“The composite interest rate was 3.72 percent in the third quarter of 2012. The median home price was $339,930 in the third quarter of 2012, and an annual income of $65,828 was needed to purchase a home at that price. The California Association of Realtors reported that nearly every county experienced a double-digit decline in affordability when compared to last year.”

“In Santa Clara County, only 21 percent of homebuyers could afford to purchase a median-priced single-family home in the third quarter of 2013, down from 32 percent in the third quarter of 2012. Buyers needed to earn a minimum annual income of $165,420 to qualify for the purchase of an $805,000 median-priced single-family home. The monthly payment, including taxes and insurance on a 30-year fixed-rate loan, would be $4,140.”

Bits Bucket for December 31, 2013

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December 30, 2013

A Window Of Opportunity For Sellers

WGCU reports on Florida. “According to the latest Market Trends statistical report from the Fort Myers-based real estate company Land Solutions, Inc., home permits up 61% in Lee, Collier and Charlotte Counties. ‘Where we’re at right now is ‘Wow,’ to put it in one word, it’s been an incredible year.’ said Land Solutions CEO Randy Thibaut. According to Thibaut, its all part of a positive trend, but that there’s also concern and confusion about the market as we look toward 2014. ‘While we’re experiencing these great results and everyone’s getting back to work and permits are being pulled and homebuyers are buyer, we also have to look at, ‘Is it too good to be true?’ The main question that we get is ‘Is this sustainable? Are we in another run up?’”

From Miami Today. “Brickell’s development business is back, and it’s booming. Whereas last decade saw empty condo towers standing tall as skeletal reminders of a recession past, 2013 saw the continued construction of the Brickell CityCentre, as well as the sale and groundbreaking on numerous other projects from developers like Related Group and Rilea Group.”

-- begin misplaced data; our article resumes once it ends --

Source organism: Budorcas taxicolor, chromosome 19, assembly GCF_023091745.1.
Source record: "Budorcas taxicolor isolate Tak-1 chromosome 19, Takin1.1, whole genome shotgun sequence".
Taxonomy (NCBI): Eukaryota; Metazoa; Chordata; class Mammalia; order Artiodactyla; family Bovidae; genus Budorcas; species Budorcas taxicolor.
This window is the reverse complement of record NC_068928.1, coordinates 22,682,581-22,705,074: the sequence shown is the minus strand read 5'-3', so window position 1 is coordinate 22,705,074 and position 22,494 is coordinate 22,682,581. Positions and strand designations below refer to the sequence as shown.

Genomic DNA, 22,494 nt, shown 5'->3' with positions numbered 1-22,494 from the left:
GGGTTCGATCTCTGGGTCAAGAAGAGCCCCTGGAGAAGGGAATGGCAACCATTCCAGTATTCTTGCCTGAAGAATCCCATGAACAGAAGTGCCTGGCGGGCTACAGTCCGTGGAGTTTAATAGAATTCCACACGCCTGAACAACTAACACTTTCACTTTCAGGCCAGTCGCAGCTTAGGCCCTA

“‘Construction has come back really fast, a lot faster than everyone thought,’ said Diego Ojeda, VP of the Rilea Group, which broke ground last week on its 1080 Brickell Ave. condominium project, the Bond. The 43-story residential building offers 328 planned units, averaging around $500,000 a unit, Mr. Ojeda said. Looking forward, however, this boom in construction not just in Brickell but across Miami may be hampered by construction costs.”

“‘Construction costs have already escalated a lot, mainly in cement and metals. You’re seeing an increase by the month,’ Mr. Ojeda says. Because cement and metals aren’t simply finishing materials for interiors, a delay of a month in planning will result in a jump in construction costs, he said. So build now, and build fast.”

The Miami Herald. “While home and condo prices in Miami-Dade and Broward counties continue to post double-digit gains from 2012 levels, real-estate experts broadly agree that price increases will slow during 2014, just as sales are doing. ‘There are definite, definite signs the market is shifting [from a seller’s market] to a more balanced one,’ said Mark Zilbert, CEO of Miami Beach-based Zilbert International Realty, who has watched prices for beachfront and Brickell-area condos cool modestly from their summer peaks.”

“With prices up sharply, more inventory is coming up for sale. The selection of Miami-Dade existing homes and condos listed for sale continued to increase in November, with a 14 percent gain in single-family inventory from a year earlier and a 23.5 percent jump year over year in condos on the market. More unit owners have been listing their condos for sale, sensing that now is the time to sell — before a host of new projects under construction are completed. ‘Sellers are finding more competition [from the increase in available inventory], and sellers aggressively pricing their condos are going to find they’re not going to move,’ said Zilbert.”

“Meanwhile, cash-rich investors are seeing fewer bargains in South Florida. ‘As home prices have increased, it’s starting to cool off a lot of investors and hedge funds,’ said Stephen McWilliam, past president of the Greater Fort Lauderdale Realtors.”

The Tampa Tribune. “A conspicuous drop in condominium and townhome sales in the Tampa Bay area last month may have been caused by the perception of unaffordable flood insurance rates, if not the reality, real estate agents say. Most agree that stories of skyrocketing flood insurance premiums on older properties scared away many buyers.”

“The problem is the federal flood insurance reforms mostly don’t affect condominiums, at least not yet. ‘For a lot of people, buying on the water in Florida is psychological,’ said Cliff Roe, who runs Roe Realty in Seminole. ‘I think what it boils down to is everybody is confused about flood insurance and people just aren’t buying.’”

The Tampa Bay Times. “Tampa Bay home sales slid 10 percent last month compared to a year ago, as short sellers and cash buyers continued to exit the market, new MLS data show. About 2,500 existing single-family homes sold locally in November, down from about 2,800 the year before, the largest year-over-year drop in three years. Recovering prices have squeezed out investors, with cash deals dropping last month to 40 percent of total sales, the lowest point since early 2012.”